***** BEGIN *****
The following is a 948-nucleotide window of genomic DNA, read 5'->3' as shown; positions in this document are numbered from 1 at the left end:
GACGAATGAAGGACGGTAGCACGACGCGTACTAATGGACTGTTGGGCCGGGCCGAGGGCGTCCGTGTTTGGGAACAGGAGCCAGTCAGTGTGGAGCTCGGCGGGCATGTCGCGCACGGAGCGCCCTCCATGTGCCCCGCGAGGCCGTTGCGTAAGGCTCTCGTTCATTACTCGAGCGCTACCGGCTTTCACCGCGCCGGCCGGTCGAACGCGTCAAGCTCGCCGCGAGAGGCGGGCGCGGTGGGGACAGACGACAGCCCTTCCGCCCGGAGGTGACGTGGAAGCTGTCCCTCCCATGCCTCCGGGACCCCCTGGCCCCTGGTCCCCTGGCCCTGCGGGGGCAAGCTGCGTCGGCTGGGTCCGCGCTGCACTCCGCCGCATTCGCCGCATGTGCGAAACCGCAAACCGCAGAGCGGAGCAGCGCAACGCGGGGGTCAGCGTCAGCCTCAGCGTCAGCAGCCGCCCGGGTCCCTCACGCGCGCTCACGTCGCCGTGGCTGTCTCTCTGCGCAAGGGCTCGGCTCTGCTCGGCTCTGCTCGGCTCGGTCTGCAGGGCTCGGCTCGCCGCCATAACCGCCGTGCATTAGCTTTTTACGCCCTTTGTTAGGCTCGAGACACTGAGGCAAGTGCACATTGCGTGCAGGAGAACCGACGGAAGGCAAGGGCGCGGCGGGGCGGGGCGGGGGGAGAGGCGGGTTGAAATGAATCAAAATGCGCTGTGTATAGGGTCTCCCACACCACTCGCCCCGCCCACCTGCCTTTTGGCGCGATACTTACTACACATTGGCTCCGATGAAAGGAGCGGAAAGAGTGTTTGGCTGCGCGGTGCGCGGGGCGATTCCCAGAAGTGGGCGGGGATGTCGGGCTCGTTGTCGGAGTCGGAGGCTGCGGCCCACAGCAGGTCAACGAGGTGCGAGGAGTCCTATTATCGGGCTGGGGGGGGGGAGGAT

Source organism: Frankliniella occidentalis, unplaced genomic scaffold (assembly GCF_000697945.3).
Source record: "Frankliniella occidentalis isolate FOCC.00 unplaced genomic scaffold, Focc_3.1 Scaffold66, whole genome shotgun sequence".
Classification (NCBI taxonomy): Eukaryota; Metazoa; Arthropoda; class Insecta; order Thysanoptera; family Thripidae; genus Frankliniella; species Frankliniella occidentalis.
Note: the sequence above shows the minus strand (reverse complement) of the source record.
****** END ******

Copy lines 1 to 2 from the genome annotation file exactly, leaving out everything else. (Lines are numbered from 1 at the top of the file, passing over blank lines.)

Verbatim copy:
The following is a 948-nucleotide window of genomic DNA, read 5'->3' as shown; positions in this document are numbered from 1 at the left end:
GACGAATGAAGGACGGTAGCACGACGCGTACTAATGGACTGTTGGGCCGGGCCGAGGGCGTCCGTGTTTGGGAACAGGAGCCAGTCAGTGTGGAGCTCGGCGGGCATGTCGCGCACGGAGCGCCCTCCATGTGCCCCGCGAGGCCGTTGCGTAAGGCTCTCGTTCATTACTCGAGCGCTACCGGCTTTCACCGCGCCGGCCGGTCGAACGCGTCAAGCTCGCCGCGAGAGGCGGGCGCGGTGGGGACAGACGACAGCCCTTCCGCCCGGAGGTGACGTGGAAGCTGTCCCTCCCATGCCTCCGGGACCCCCTGGCCCCTGGTCCCCTGGCCCTGCGGGGGCAAGCTGCGTCGGCTGGGTCCGCGCTGCACTCCGCCGCATTCGCCGCATGTGCGAAACCGCAAACCGCAGAGCGGAGCAGCGCAACGCGGGGGTCAGCGTCAGCCTCAGCGTCAGCAGCCGCCCGGGTCCCTCACGCGCGCTCACGTCGCCGTGGCTGTCTCTCTGCGCAAGGGCTCGGCTCTGCTCGGCTCTGCTCGGCTCGGTCTGCAGGGCTCGGCTCGCCGCCATAACCGCCGTGCATTAGCTTTTTACGCCCTTTGTTAGGCTCGAGACACTGAGGCAAGTGCACATTGCGTGCAGGAGAACCGACGGAAGGCAAGGGCGCGGCGGGGCGGGGCGGGGGGAGAGGCGGGTTGAAATGAATCAAAATGCGCTGTGTATAGGGTCTCCCACACCACTCGCCCCGCCCACCTGCCTTTTGGCGCGATACTTACTACACATTGGCTCCGATGAAAGGAGCGGAAAGAGTGTTTGGCTGCGCGGTGCGCGGGGCGATTCCCAGAAGTGGGCGGGGATGTCGGGCTCGTTGTCGGAGTCGGAGGCTGCGGCCCACAGCAGGTCAACGAGGTGCGAGGAGTCCTATTATCGGGCTGGGGGGGGGGAGGAT